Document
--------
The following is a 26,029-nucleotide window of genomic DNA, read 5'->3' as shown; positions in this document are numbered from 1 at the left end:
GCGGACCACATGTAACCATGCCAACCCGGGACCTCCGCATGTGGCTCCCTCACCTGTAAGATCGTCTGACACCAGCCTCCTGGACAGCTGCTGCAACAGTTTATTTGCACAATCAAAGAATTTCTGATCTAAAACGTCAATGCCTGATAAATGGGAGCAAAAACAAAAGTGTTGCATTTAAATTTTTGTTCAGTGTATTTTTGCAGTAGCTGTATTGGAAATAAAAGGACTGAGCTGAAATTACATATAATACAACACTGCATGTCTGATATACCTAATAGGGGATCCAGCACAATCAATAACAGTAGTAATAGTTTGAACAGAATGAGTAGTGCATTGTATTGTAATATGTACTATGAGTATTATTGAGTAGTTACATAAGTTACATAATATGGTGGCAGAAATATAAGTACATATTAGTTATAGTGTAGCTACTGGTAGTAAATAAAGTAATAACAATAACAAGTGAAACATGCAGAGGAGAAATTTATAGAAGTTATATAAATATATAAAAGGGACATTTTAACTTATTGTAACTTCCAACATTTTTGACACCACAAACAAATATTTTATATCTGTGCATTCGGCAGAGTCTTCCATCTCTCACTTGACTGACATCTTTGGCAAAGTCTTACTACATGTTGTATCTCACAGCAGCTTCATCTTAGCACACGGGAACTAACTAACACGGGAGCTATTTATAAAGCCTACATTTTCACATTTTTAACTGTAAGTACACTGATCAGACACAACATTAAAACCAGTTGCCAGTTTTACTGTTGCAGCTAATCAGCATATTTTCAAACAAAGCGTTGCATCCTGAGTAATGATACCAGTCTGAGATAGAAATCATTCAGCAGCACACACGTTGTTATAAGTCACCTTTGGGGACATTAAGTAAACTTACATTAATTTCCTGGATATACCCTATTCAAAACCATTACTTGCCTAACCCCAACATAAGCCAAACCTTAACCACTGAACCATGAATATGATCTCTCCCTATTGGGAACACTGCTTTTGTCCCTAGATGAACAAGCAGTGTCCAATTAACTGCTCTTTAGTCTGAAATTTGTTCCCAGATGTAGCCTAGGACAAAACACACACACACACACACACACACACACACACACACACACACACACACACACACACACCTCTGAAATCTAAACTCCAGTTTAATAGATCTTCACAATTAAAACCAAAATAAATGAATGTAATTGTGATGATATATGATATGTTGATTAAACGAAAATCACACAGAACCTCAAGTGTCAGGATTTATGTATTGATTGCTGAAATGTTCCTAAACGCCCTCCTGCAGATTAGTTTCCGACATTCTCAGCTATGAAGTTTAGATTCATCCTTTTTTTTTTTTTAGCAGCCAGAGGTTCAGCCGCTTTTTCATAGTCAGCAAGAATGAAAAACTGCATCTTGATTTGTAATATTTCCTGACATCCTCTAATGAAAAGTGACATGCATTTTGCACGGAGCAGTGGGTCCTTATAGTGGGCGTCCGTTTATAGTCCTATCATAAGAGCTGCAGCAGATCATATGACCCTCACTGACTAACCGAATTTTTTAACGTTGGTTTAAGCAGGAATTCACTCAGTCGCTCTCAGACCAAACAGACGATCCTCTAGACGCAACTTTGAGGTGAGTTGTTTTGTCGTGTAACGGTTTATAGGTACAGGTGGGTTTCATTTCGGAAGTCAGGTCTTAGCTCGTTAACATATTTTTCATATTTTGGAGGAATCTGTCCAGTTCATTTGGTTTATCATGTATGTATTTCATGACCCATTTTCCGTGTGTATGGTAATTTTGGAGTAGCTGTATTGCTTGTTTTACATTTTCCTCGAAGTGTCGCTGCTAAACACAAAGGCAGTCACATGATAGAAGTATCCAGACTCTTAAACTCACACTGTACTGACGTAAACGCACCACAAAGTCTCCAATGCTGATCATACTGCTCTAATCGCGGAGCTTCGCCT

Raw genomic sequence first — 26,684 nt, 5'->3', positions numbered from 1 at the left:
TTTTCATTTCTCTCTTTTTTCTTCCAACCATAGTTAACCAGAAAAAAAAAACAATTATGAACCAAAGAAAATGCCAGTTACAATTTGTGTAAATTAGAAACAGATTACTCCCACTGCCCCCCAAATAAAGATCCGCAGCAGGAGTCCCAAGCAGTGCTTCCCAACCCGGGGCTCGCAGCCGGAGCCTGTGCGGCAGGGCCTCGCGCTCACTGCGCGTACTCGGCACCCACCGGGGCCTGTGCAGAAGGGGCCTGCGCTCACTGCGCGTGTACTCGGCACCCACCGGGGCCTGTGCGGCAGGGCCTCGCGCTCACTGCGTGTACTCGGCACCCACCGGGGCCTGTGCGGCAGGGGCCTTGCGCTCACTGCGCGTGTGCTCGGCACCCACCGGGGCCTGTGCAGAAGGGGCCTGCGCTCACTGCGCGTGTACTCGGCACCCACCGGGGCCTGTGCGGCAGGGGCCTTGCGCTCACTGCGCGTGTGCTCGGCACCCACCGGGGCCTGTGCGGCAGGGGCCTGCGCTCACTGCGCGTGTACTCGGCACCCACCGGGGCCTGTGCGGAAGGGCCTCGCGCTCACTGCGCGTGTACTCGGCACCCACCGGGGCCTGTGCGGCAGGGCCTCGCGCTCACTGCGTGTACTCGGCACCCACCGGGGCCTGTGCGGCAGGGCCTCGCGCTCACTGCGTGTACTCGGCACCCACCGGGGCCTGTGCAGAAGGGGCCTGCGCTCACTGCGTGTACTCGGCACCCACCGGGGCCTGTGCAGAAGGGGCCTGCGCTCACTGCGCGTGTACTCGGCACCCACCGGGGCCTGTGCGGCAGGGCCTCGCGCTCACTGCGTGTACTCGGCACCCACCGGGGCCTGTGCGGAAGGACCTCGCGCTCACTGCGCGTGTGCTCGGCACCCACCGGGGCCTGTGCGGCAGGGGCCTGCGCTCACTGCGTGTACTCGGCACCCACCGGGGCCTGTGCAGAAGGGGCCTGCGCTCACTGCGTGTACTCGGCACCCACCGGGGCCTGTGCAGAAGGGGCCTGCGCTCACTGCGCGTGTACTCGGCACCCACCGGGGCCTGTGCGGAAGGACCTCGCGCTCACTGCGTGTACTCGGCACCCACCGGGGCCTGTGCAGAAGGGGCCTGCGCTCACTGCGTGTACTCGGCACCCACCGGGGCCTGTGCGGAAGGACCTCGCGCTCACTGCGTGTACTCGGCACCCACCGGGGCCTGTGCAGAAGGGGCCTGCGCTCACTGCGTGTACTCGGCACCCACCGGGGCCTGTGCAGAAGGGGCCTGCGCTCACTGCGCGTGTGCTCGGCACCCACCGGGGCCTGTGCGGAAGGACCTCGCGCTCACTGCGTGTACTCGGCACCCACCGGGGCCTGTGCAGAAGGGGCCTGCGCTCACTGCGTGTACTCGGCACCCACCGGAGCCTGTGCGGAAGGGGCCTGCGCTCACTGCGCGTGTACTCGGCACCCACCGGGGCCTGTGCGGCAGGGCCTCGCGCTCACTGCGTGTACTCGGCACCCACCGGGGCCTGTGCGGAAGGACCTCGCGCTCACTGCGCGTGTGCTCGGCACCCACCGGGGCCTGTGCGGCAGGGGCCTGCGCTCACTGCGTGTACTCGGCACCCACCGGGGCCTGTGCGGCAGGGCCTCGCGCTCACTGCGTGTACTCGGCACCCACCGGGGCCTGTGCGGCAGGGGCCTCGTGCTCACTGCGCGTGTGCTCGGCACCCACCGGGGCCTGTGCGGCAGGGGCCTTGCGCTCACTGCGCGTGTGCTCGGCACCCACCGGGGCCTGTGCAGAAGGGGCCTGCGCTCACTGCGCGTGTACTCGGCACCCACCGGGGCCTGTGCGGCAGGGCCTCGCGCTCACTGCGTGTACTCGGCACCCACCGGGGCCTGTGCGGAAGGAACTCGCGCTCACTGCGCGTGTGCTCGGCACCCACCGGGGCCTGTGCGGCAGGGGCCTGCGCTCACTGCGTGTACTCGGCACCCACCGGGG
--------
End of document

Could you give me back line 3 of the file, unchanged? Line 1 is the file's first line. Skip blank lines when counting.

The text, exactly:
Raw genomic sequence first — 26,684 nt, 5'->3', positions numbered from 1 at the left: